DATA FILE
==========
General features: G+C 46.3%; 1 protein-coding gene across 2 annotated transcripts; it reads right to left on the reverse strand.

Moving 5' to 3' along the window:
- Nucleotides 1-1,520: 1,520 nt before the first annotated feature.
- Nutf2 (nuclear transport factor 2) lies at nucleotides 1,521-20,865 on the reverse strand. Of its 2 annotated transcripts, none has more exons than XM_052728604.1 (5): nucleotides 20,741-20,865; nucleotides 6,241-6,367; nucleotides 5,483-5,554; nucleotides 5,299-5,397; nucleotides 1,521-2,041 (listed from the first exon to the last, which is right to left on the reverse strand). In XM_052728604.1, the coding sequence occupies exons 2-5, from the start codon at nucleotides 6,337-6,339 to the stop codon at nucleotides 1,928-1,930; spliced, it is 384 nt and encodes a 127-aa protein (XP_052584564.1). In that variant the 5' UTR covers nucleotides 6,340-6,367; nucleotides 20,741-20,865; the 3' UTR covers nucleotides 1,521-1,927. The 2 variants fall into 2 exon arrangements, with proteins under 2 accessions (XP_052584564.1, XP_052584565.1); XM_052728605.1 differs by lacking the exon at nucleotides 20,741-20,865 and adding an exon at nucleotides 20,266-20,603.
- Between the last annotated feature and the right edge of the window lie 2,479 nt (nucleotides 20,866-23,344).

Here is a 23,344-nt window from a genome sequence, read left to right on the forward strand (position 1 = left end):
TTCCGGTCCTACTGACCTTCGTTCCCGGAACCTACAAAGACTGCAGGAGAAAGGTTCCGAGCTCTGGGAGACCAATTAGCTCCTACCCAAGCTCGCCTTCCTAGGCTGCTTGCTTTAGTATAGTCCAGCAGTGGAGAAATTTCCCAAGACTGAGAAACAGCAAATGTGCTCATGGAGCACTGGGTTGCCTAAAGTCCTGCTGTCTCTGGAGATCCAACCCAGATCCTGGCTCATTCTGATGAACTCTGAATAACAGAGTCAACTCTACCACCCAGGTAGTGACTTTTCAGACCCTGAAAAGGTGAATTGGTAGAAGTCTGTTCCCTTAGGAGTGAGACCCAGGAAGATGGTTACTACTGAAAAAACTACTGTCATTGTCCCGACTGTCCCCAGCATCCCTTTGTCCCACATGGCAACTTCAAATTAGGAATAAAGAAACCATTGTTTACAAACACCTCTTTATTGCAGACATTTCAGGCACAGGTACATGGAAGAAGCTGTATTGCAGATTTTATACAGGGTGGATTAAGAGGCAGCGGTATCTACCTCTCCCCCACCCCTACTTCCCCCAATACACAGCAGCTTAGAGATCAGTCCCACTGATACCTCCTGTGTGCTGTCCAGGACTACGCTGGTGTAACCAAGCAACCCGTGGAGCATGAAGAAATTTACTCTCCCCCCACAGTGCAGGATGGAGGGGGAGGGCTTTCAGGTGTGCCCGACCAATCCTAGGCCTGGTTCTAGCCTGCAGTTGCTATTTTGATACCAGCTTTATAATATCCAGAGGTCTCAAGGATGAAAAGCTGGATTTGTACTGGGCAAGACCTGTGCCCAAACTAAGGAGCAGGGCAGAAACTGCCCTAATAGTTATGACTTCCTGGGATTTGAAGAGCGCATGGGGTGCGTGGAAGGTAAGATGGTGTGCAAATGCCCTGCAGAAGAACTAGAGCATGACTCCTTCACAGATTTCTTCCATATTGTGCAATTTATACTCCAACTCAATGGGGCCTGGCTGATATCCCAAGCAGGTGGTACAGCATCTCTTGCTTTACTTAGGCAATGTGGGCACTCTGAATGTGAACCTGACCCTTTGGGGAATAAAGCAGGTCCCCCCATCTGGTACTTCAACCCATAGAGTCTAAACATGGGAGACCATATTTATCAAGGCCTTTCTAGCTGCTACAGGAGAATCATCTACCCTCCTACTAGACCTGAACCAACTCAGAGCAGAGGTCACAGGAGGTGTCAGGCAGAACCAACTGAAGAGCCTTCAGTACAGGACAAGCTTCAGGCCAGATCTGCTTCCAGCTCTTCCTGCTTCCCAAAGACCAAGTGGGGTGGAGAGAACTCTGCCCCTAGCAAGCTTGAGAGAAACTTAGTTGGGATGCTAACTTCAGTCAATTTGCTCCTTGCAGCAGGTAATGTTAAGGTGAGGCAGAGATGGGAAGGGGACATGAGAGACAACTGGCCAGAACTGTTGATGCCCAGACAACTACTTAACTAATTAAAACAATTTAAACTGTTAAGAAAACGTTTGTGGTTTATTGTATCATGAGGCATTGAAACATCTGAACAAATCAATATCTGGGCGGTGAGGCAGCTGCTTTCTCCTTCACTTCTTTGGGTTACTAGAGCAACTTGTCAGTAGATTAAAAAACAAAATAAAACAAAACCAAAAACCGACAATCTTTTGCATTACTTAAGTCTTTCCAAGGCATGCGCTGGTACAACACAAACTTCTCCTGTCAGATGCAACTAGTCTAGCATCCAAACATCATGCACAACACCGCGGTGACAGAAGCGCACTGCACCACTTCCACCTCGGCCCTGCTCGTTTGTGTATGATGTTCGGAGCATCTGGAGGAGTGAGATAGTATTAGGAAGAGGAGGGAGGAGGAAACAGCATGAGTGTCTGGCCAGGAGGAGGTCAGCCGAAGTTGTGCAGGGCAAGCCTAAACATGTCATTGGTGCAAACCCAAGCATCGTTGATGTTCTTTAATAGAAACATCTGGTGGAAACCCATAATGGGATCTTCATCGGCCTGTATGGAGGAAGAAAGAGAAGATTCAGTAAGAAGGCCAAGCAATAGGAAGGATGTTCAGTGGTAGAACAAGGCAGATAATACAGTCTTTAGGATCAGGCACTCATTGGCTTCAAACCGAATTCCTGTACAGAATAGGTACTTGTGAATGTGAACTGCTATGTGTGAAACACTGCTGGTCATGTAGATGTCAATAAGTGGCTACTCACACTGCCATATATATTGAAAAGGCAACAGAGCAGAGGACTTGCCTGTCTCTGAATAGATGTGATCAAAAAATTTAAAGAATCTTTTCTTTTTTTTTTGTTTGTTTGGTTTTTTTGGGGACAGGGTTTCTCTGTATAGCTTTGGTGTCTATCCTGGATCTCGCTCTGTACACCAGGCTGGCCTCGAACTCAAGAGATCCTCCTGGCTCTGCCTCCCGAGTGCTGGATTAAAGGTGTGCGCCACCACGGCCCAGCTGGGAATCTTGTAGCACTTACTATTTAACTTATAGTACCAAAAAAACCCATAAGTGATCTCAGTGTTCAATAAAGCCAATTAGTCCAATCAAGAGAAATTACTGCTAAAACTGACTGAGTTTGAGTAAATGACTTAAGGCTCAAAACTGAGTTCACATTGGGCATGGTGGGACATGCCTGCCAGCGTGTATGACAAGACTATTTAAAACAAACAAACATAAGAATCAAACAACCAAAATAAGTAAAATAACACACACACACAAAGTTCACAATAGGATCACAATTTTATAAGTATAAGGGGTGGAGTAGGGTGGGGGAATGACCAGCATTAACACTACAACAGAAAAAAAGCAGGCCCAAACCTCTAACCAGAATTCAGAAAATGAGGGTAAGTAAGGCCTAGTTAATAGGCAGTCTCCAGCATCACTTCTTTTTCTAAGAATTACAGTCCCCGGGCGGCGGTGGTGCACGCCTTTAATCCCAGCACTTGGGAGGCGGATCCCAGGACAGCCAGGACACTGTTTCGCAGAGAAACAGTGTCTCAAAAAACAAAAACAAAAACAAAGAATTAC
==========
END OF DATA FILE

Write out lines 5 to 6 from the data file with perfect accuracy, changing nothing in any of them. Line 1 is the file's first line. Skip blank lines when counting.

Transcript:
- Between the last annotated feature and the right edge of the window lie 2,479 nt (nucleotides 20,866-23,344).

Here is a 23,344-nt window from a genome sequence, read left to right on the forward strand (position 1 = left end):